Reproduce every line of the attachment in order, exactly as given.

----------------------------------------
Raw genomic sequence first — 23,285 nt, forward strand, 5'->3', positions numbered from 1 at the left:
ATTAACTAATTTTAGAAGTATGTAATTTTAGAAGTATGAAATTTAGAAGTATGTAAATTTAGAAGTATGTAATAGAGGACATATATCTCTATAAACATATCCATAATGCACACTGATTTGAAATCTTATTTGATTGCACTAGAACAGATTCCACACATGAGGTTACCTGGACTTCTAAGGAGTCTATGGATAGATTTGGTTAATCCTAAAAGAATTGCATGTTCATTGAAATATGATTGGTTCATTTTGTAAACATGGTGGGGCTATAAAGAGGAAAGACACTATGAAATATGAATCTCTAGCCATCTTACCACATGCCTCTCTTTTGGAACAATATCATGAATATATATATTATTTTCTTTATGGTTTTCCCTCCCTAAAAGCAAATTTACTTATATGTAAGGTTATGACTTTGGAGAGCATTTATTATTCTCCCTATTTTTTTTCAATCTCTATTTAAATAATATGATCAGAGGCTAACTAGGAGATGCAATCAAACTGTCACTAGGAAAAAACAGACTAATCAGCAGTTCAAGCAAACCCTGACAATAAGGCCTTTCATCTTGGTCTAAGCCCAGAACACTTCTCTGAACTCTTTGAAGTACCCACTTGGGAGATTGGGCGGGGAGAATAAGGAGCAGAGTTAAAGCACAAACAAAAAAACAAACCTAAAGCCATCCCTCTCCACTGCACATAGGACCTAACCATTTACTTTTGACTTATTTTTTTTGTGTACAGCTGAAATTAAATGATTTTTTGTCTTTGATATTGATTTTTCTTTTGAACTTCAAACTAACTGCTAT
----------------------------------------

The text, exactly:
Raw genomic sequence first — 23,285 nt, forward strand, 5'->3', positions numbered from 1 at the left:
ATTAACTAATTTTAGAAGTATGTAATTTTAGAAGTATGAAATTTAGAAGTATGTAAATTTAGAAGTATGTAATAGAGGACATATATCTCTATAAACATATCCATAATGCACACTGATTTGAAATCTTATTTGATTGCACTAGAACAGATTCCACACATGAGGTTACCTGGACTTCTAAGGAGTCTATGGATAGATTTGGTTAATCCTAAAAGAATTGCATGTTCATTGAAATATGATTGGTTCATTTTGTAAACATGGTGGGGCTATAAAGAGGAAAGACACTATGAAATATGAATCTCTAGCCATCTTACCACATGCCTCTCTTTTGGAACAATATCATGAATATATATATTATTTTCTTTATGGTTTTCCCTCCCTAAAAGCAAATTTACTTATATGTAAGGTTATGACTTTGGAGAGCATTTATTATTCTCCCTATTTTTTTTCAATCTCTATTTAAATAATATGATCAGAGGCTAACTAGGAGATGCAATCAAACTGTCACTAGGAAAAAACAGACTAATCAGCAGTTCAAGCAAACCCTGACAATAAGGCCTTTCATCTTGGTCTAAGCCCAGAACACTTCTCTGAACTCTTTGAAGTACCCACTTGGGAGATTGGGCGGGGAGAATAAGGAGCAGAGTTAAAGCACAAACAAAAAAACAAACCTAAAGCCATCCCTCTCCACTGCACATAGGACCTAACCATTTACTTTTGACTTATTTTTTTTGTGTACAGCTGAAATTAAATGATTTTTTGTCTTTGATATTGATTTTTCTTTTGAACTTCAAACTAACTGCTAT